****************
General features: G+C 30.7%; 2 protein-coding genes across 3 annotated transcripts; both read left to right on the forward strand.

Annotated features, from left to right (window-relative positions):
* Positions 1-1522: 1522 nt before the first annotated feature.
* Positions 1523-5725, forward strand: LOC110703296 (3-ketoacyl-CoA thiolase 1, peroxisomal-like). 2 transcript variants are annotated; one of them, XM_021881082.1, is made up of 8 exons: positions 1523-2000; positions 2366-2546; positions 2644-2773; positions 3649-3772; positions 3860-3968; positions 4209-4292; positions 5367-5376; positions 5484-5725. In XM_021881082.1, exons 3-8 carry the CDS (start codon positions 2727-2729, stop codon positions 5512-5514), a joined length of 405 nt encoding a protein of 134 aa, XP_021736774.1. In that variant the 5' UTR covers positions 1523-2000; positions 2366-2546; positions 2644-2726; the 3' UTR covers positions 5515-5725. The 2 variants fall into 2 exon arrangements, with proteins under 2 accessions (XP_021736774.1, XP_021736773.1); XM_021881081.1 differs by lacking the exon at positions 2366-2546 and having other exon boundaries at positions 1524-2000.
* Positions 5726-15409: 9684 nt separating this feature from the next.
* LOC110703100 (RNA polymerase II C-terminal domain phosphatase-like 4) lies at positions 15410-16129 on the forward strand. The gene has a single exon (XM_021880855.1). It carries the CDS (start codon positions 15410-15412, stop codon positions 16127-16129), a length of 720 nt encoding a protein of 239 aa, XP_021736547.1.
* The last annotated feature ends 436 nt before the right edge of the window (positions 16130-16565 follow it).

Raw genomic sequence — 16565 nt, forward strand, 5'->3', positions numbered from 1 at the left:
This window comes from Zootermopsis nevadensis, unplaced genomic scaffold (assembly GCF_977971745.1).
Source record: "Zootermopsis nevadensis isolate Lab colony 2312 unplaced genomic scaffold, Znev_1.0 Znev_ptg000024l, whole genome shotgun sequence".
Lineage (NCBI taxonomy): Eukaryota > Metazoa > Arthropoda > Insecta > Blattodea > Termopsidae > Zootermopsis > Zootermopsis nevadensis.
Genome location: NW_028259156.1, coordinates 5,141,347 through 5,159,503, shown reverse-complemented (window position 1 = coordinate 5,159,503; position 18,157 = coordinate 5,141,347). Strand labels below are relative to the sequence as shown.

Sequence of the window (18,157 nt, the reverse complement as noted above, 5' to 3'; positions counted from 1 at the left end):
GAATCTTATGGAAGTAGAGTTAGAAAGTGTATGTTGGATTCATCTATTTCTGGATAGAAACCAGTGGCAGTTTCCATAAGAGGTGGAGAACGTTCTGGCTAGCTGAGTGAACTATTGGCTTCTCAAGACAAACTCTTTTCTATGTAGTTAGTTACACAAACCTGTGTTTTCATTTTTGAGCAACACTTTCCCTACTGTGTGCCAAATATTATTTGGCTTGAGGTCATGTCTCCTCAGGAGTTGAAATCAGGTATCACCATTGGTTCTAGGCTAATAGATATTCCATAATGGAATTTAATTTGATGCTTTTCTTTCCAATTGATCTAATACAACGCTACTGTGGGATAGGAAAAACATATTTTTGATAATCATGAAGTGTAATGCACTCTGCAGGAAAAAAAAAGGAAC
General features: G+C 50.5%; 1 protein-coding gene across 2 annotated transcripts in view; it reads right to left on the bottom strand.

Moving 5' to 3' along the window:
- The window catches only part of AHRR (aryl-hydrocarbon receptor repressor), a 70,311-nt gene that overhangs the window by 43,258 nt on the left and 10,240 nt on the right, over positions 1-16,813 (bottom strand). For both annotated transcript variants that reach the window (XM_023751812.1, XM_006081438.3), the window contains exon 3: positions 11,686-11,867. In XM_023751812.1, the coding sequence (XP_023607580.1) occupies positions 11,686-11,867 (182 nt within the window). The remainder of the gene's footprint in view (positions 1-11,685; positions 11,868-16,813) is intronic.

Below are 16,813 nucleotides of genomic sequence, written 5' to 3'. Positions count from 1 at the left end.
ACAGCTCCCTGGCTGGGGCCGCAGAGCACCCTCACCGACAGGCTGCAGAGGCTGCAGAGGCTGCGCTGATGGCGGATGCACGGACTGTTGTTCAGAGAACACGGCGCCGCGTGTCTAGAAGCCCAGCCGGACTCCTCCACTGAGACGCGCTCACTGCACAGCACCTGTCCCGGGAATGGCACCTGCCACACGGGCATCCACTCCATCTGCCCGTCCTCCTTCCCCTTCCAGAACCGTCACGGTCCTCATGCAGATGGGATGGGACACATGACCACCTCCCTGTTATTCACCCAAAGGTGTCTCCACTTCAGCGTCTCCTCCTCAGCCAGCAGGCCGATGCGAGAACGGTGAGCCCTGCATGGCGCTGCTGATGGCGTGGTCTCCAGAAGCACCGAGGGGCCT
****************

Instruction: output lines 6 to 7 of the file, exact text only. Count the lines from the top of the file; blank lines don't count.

* LOC110703100 (RNA polymerase II C-terminal domain phosphatase-like 4) lies at positions 15410-16129 on the forward strand. The gene has a single exon (XM_021880855.1). It carries the CDS (start codon positions 15410-15412, stop codon positions 16127-16129), a length of 720 nt encoding a protein of 239 aa, XP_021736547.1.
* The last annotated feature ends 436 nt before the right edge of the window (positions 16130-16565 follow it).